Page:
MagBack Pads and MagSticks

MagBack Pads mounted on the iPads


Here is a another review of the MagBack for iPad that includes additional screenshots and a video demonstrating the process for installation.

MagBack is also accepting pre-orders for its MagBack for iPhone. In this model, the "Pads" are built right into the phone case and there is only one MagStick needed.

Headset by ThinkWrite

ThinkWrite was formed in 2013, and designs low-cost mobile device accessories to support the education market.

They sent me their headset (headphone and microphone combo) to review. This low-cost headset sells for $19.99 and volume discounts are available.

ThinkWrite specifically made a headset to meet the needs of schools. It is very durable and is made from special plastic that allows the headset to be bent (as kids are likely to try) without breaking! The headset is constructed with a "pleather" material that is easy to clean and provides padding and adjustments to fit any child's head. Take a look at how indestructible they are!


The inclusion of a mounted microphone that sits close to the student's mouth makes these very useful for students recording narratives and podcasts since the classroom noise level is kept to a minimum. And there is an in-line volume control to easily allow students to moderate the sound on something they are listening to.


Teachers are always on the look-out for low-cost technology solutions for their classrooms, and I think these ThinkWrite Headsets are a winner!


Reflector 2 by AirSquirrels

I have been a proponent of the Reflector app since the day it was introduced (when it was called Reflection). The Reflector app turns your Windows or Mac computer into an AirPlay device, allowing one or more devices to mirror their screens to your computer via WiFi or Bluetooth. If your computer is hooked up to a video projector, of course, the teacher and students can share their findings, work, or questions with the rest of the class. And it makes it easy for a teacher to roam about the classroom and clear up misconceptions by mirroring their device screen to the "big" screen.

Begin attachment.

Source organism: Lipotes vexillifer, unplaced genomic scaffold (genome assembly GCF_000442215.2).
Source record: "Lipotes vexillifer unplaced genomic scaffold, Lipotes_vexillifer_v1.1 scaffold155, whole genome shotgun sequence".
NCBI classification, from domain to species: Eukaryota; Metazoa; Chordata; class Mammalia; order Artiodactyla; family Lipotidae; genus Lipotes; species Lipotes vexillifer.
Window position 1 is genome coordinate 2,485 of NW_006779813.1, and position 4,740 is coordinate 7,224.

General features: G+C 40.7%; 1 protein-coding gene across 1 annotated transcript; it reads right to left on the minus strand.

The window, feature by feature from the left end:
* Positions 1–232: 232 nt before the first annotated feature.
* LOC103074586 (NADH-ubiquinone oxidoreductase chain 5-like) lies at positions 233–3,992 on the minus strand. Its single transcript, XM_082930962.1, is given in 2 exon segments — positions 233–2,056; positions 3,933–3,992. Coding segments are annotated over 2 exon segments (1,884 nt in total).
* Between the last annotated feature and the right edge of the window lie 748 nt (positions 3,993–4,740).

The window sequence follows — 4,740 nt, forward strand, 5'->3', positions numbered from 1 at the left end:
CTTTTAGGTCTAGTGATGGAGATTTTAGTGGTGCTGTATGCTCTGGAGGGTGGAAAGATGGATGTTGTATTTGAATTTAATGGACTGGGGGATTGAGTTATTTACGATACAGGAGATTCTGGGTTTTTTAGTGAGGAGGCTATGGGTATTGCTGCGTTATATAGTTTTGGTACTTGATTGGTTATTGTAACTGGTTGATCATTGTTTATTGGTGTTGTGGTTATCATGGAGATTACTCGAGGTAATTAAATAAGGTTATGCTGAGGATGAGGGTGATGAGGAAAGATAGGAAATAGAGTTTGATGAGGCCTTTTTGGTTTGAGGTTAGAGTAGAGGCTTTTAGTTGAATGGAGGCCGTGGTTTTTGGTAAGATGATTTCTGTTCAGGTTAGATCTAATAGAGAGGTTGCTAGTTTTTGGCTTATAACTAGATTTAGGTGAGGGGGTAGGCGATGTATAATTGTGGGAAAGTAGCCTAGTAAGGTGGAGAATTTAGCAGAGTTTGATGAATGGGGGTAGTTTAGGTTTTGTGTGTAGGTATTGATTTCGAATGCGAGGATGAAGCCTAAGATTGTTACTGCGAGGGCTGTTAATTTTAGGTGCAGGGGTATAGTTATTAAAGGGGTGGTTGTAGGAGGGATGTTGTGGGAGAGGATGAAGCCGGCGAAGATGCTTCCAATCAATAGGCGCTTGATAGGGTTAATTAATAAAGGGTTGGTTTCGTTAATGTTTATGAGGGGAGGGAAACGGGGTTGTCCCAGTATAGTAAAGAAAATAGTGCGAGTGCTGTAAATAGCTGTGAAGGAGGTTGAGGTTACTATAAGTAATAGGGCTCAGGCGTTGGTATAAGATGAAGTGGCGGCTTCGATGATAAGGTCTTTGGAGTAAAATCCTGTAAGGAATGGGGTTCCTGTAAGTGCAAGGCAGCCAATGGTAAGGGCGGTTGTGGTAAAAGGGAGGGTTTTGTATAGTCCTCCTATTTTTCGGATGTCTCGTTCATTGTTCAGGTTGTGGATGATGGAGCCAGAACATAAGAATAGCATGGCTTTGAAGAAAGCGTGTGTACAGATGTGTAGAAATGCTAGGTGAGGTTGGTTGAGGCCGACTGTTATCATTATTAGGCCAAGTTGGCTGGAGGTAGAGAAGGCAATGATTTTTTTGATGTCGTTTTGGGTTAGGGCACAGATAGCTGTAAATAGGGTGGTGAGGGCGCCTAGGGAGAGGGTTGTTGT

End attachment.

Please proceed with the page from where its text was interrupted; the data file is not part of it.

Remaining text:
One of my favorite features of the Reflector 1 app is the ability to record the activity on the screen of the mirrored iOS device while it is mirrored to the computer. As one who creates lots of instructional videos, I use this feature daily. Even the sound comes over to the computer so it is included in the movie I produce. In a classroom, the ability to easily record an iOS device screen is invaluable when a teacher needs to record an on-going lesson for an absent student, for parents, or by wanting the ability to record a student's work for their digital portfolio.

However, Reflector 2 ($14.99 per single license with volume licenses available) has bumped up the capabilities of the software! Devices running various operating systems can now mirror to the same computer! And whether the device is an iOS device, an Android device, or a Chromebook, the mirrored screen can be recorded! This is a wonderful addition for BYOD/T environments where students may have a mix of iOS devices, Android devices, and Chromebooks in the same classroom.

Reflector 2 also allows the teacher to emphasize a certain device on the computer screen when multiple devices are mirrored, as well as hiding connected devices. In addition, the teacher can show a device full-screen to eliminate all other distractions for the viewer

Reflector Director is an iPad app ($6.99) that allows the teacher to handle the emphasizing, hiding, and previewing of mirrored device screens on the computer from the iPad, rather than having to sit at the computer to do so.

There are a few additional programs that AirSquirrels makes that also may be helpful in a classroom. The Reflector for Android app allows iOS devices to mirror to the screen of an Android device (it does not enable Android mirroring.)

Reflector for Amazon Fire TV and TV Stick ($6.99) allows one to mirror a Mac computer, Windows computer or Chromebook (in conjunction with AirParrot 2) to a Fire TV or Fire TV Stick as well as mirror any iOS device to your TV that has an Amazon Fire TV Stick.

With all of these features, Reflector 2 meets the needs of teachers and students no matter what device they are using or need to share!



Sunday, May 31, 2015

IMHO

This post originally appeared on my Discovery Education Network blog, Kathy's Schrock Katch of the Month, on July 1, 2013 and is re-printed with permission from Discovery Education.